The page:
17. Now repeat the siphoning process of your beer, from the secondary fermenter into the bottling bucket. The bottling sugar (syrup) will mix evenly throughout the beer and give you consistent carbonation in each bottle.

18. Bottle and cap immediately using the siphoning method, allowing 1-1 ½” of air space in each bottle. Again, avoid splashing.

19. Store the bottled beer at room temperature, preferably in a dark area, for 10 - 21 (Suggested) days and allow to carbonate. Cool and drink!

Tips and fine-tuning:
- Try to boil and cool the largest possible volume you can manage.
- Varying the fermentation temperature will result in different
flavors. fermentinging warm (up to 72 degrees) will produce fruity,
estery qualities.
-An LCD stick-on thermometer will allow you to monitor fermentation temperatures.
-Always be sure to sanitize every piece of brewing equipment after your brew session.

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Last edited by Rezilynt; 08-29-2008 at 08:33 PM. Reason: Formatting issue
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Old 08-29-2008, 08:58 PM   #22
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Thank you Rezilynt
looks good to me.

Comments from others please.
I don't do kits or extract.

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Old 08-29-2008, 09:19 PM   #23
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You are welcome. I would only use this for a pre-hopped canned kit though.

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Old 08-29-2008, 09:44 PM   #24
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"14. Bottling:
5 gallons of beer is 640 ounces. This requires 54-12 oz. bottles, 40-16 oz. bottles or 29-22 oz. bottles or any desired combination. Use Non-screw bottles only. Clean and sanitize them along with a matching number of caps."

Does this mean no P.E.T. bottles?

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Old 08-29-2008, 09:45 PM   #25
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Quote:
Originally Posted by HBHause View Post
"14. Bottling:
5 gallons of beer is 640 ounces. This requires 54-12 oz. bottles, 40-16 oz. bottles or 29-22 oz. bottles or any desired combination. Use Non-screw bottles only. Clean and sanitize them along with a matching number of caps."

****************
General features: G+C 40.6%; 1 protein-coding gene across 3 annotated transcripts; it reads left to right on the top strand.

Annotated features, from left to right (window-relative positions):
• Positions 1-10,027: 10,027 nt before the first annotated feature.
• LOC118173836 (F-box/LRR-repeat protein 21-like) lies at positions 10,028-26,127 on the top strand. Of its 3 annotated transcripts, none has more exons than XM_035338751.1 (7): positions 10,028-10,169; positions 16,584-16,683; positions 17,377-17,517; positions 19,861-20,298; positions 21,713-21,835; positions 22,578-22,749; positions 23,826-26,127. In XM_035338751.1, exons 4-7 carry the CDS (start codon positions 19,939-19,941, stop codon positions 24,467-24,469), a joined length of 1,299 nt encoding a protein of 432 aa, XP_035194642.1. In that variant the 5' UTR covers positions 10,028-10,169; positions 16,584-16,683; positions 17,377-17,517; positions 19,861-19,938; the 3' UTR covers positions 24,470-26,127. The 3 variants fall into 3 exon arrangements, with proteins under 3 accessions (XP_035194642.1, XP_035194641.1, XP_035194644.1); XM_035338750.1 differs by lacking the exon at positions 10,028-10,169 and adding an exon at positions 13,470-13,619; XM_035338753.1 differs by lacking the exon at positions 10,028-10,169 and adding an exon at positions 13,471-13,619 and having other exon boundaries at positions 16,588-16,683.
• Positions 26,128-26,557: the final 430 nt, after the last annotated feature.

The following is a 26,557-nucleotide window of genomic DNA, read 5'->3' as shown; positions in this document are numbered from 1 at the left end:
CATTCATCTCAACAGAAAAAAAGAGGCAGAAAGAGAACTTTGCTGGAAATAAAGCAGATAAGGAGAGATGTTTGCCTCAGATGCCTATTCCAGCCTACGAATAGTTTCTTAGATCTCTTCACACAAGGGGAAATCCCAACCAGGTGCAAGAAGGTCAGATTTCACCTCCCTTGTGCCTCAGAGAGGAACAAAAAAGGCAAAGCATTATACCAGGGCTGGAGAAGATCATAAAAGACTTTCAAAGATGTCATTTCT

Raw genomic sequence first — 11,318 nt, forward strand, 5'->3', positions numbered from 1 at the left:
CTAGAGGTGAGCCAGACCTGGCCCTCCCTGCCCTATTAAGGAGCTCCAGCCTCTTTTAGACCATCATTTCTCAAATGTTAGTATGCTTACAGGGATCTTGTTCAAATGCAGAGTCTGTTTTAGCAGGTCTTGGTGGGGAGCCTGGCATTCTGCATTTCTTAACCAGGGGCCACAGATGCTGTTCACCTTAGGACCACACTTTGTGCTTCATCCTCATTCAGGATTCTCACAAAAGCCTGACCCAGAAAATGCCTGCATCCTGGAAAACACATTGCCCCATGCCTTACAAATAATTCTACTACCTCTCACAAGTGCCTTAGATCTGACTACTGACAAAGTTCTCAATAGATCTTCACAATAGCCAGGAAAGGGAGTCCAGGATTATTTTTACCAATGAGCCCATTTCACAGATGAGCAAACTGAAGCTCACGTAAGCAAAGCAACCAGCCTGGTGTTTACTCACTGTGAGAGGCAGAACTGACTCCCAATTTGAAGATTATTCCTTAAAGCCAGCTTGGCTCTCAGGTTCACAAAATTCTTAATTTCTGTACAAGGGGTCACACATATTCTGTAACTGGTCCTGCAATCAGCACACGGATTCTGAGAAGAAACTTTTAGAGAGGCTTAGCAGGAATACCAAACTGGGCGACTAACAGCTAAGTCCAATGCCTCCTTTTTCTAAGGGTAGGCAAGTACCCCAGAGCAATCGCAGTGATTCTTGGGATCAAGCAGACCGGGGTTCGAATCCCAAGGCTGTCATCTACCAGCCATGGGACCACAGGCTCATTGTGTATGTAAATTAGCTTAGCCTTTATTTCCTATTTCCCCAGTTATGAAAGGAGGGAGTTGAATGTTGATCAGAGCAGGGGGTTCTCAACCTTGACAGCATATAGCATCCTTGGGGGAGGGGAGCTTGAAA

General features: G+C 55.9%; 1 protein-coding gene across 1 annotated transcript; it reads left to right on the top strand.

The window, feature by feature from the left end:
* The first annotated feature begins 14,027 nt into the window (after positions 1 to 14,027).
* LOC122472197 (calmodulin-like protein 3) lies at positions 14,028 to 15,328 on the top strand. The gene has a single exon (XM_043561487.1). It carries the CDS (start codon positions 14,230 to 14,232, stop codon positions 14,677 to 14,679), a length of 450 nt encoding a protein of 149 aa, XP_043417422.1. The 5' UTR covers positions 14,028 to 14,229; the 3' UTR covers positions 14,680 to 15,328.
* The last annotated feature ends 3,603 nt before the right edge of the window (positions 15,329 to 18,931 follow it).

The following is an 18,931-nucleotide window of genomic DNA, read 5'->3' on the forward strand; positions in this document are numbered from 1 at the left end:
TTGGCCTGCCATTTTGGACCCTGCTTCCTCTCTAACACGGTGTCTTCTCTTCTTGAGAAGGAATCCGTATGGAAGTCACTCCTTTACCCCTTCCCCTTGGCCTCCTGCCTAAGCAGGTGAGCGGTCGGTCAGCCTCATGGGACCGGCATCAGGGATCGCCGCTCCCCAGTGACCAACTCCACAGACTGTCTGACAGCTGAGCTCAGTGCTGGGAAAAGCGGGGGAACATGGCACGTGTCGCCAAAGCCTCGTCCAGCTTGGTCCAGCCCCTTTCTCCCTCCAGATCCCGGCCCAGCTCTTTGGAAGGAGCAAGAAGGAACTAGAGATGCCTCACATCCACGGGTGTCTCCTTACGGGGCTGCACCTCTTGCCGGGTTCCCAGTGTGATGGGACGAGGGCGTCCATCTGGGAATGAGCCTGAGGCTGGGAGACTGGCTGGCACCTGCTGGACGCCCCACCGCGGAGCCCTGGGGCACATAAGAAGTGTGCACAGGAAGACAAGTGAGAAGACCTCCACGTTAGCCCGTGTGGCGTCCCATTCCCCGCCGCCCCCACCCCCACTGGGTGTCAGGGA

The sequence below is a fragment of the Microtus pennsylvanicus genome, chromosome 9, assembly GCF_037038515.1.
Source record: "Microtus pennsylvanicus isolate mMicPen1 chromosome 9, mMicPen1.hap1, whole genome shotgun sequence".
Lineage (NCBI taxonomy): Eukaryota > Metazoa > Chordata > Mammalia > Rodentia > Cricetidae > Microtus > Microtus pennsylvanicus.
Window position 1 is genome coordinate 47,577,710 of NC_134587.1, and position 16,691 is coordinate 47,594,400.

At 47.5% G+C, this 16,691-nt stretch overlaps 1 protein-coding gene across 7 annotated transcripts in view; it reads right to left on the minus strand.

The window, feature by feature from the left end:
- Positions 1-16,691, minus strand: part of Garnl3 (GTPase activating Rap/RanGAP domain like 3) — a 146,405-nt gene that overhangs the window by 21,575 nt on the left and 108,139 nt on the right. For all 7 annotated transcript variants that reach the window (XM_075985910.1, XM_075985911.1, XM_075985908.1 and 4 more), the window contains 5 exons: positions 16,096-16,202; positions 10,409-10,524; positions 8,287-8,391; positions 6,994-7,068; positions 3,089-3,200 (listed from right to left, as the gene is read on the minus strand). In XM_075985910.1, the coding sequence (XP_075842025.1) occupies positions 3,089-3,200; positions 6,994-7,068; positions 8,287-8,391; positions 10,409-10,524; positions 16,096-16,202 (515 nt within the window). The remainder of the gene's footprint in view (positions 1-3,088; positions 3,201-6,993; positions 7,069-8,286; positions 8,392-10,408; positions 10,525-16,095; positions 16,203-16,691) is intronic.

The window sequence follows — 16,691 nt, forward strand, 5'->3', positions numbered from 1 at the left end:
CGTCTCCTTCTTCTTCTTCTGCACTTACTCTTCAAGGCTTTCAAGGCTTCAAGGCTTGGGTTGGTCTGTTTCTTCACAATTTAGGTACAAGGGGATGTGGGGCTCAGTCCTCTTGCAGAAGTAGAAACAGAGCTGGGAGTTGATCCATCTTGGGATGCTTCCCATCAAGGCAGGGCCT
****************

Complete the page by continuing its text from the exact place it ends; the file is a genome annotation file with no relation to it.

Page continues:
Does this mean no P.E.T. bottles?
Nope, sorry, just didn't think of them.
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Old 08-29-2008, 09:49 PM   #26
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Quote:
Originally Posted by Rezilynt View Post
Nope, sorry, just didn't think of them.
No worries, just making sure
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Old 08-30-2008, 04:15 AM   #27
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Austin Homebrew Supply kits instructions seem to be pretty good. I could scan one and post it for you all to see if you want.

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Old 10-15-2009, 03:10 AM   #28
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Quote:
16. In a sauce pan, bring 1 pint of water to a boil and add ¾ cup of corn sugar or 1 1/4 cups of dry malt extract (not table sugar). Boil for 3 minutes. Pour this mixture into your clean, sanitized bottling bucket.
Hi everybody! First post so excuse the noobness.

Is this step absolutely necessary? The bottling bucket part, I should say. Can I just add the corn sugar/DME mixture straight to the primary? Why is this step (bottling bucket) needed anyway? For clarity of the brew?

Thanks!
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Old 10-15-2009, 05:41 AM   #29
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Because the primary will be full of gunk (Trub) which you do not want in the bottles.

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Old 10-15-2009, 03:09 PM   #30
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hi all, my first post.

I only recently discovered that home brewing is doable. Unfortunately I live in Cyprus and there are no home brew stores. In addition, few people ship and its very expensive.

Thankfully I found a UK store and Coopers Micro Brewery is on its way to me. It looks much superior than Mr. Beer. There is a hydrometer, carbonation drops (instead of sugar) and a themometer on the fermenter. Anyone have any experience with Coopers?

Anyway, Coopers manual says 4-7 days fermentation and 7 days in bottle. So I guess they too follow the quick make theory.

I'm glad I found such great info on the net. I will follow your advise and ferment for 14 days and bottle for 14 days before trying it.

My only concern is that during the day, the temperature is around 32 degrees celcius.... But I am wondering, will the air temperature and the fermenter have similar temp? From what I read the fermenter will have higher temp than the air temp? Is that right? Any way I can cool down? I've been told I can try wet towels on the fermenter....

Sophocles